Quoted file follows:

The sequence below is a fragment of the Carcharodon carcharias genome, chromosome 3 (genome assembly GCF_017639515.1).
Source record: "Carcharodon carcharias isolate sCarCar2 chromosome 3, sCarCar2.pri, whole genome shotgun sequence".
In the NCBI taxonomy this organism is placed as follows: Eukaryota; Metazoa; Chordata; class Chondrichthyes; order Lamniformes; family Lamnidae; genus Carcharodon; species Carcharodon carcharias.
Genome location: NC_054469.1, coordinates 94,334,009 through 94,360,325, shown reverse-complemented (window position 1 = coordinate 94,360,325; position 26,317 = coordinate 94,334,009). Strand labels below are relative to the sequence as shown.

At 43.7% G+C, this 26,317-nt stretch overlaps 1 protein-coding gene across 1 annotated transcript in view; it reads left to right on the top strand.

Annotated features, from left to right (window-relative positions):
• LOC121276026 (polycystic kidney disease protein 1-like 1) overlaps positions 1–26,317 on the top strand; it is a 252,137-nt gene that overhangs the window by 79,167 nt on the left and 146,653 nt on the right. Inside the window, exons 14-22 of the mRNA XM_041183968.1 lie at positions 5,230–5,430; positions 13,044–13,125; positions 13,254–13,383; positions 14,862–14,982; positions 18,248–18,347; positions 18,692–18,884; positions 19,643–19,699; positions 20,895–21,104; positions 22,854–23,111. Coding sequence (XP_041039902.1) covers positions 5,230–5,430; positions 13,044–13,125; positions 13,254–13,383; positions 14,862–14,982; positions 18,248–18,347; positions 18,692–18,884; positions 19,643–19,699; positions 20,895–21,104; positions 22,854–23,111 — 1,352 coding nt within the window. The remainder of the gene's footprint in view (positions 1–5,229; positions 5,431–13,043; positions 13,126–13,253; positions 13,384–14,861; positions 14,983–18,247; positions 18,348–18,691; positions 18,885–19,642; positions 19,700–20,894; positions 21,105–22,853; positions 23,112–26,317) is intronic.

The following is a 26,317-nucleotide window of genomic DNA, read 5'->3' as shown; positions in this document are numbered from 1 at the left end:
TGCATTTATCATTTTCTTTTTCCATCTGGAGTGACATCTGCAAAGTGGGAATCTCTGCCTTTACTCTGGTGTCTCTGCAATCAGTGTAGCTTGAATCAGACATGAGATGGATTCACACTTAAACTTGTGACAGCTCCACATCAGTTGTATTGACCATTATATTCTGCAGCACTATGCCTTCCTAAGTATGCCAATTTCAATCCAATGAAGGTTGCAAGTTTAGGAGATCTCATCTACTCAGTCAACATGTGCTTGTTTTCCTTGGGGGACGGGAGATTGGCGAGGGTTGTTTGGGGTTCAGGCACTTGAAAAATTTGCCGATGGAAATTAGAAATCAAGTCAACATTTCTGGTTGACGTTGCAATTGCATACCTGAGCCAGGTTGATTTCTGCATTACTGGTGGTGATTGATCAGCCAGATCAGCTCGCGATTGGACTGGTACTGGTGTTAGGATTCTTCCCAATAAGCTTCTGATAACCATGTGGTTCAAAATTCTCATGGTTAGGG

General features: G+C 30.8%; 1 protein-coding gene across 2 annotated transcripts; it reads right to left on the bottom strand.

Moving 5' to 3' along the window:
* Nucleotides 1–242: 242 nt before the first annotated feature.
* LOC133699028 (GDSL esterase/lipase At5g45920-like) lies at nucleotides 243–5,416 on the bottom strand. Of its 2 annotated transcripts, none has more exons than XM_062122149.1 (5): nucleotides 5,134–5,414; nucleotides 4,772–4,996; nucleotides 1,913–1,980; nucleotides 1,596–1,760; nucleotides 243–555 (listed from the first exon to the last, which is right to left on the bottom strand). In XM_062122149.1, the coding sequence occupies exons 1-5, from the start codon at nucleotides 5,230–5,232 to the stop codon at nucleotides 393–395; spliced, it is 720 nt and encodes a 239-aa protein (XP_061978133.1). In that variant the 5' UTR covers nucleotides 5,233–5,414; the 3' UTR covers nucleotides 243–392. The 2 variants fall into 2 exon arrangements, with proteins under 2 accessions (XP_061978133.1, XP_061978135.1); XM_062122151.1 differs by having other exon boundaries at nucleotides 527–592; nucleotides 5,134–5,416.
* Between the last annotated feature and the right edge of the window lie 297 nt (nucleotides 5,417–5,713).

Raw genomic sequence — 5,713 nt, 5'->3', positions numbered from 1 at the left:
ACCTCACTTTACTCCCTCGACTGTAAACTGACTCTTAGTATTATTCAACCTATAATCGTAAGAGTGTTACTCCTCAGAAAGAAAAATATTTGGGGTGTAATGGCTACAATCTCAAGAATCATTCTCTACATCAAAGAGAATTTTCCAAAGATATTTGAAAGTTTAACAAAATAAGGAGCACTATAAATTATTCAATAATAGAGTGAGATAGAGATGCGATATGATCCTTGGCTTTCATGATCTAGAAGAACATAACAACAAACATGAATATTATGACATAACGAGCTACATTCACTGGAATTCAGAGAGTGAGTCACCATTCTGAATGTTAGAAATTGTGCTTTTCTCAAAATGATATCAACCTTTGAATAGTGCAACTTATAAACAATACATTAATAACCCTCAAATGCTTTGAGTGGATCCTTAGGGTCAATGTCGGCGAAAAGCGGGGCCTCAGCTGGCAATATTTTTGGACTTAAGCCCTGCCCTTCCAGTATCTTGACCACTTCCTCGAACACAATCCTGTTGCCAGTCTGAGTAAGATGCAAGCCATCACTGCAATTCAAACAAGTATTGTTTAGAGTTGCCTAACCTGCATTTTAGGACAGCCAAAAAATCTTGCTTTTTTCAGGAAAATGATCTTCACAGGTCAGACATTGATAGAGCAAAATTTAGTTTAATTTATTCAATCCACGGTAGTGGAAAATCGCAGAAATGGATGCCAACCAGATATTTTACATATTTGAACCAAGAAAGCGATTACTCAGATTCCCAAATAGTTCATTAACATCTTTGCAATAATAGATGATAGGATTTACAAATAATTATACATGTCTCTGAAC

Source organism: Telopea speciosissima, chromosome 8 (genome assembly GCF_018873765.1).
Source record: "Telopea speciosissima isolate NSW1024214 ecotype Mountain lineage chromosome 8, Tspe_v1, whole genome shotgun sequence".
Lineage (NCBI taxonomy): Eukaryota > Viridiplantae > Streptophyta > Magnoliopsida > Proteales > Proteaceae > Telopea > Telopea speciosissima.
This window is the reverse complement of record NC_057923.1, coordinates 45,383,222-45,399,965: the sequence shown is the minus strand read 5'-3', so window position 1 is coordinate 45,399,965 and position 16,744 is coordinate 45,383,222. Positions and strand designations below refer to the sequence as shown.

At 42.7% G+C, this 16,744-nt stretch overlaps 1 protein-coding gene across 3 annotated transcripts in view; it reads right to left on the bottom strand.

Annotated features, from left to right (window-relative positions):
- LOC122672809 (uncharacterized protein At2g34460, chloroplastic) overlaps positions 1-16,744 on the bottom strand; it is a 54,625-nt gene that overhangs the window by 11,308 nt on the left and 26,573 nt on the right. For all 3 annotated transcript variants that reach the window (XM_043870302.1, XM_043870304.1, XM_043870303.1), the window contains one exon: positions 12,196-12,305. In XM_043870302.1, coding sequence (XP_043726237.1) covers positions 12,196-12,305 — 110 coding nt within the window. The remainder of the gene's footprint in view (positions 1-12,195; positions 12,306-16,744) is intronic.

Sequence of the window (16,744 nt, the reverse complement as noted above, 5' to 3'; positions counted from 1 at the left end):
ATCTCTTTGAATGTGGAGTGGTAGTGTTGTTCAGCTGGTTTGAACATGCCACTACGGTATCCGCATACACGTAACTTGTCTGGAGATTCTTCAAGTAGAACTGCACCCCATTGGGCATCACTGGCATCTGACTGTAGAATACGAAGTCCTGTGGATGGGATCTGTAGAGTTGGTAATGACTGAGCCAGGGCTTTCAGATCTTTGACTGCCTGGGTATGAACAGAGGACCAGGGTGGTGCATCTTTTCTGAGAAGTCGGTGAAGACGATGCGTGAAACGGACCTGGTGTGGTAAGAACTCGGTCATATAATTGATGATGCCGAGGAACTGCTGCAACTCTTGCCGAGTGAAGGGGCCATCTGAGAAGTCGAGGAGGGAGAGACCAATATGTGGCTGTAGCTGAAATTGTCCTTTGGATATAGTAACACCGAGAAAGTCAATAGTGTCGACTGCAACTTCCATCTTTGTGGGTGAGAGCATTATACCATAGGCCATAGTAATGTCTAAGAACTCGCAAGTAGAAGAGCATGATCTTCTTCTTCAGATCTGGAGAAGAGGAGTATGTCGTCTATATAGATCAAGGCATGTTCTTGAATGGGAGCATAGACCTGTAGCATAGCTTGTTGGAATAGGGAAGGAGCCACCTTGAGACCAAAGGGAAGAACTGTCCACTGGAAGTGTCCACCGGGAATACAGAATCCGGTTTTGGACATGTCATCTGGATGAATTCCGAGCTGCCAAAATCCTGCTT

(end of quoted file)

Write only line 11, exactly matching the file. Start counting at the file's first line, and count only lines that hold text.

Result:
Moving 5' to 3' along the window: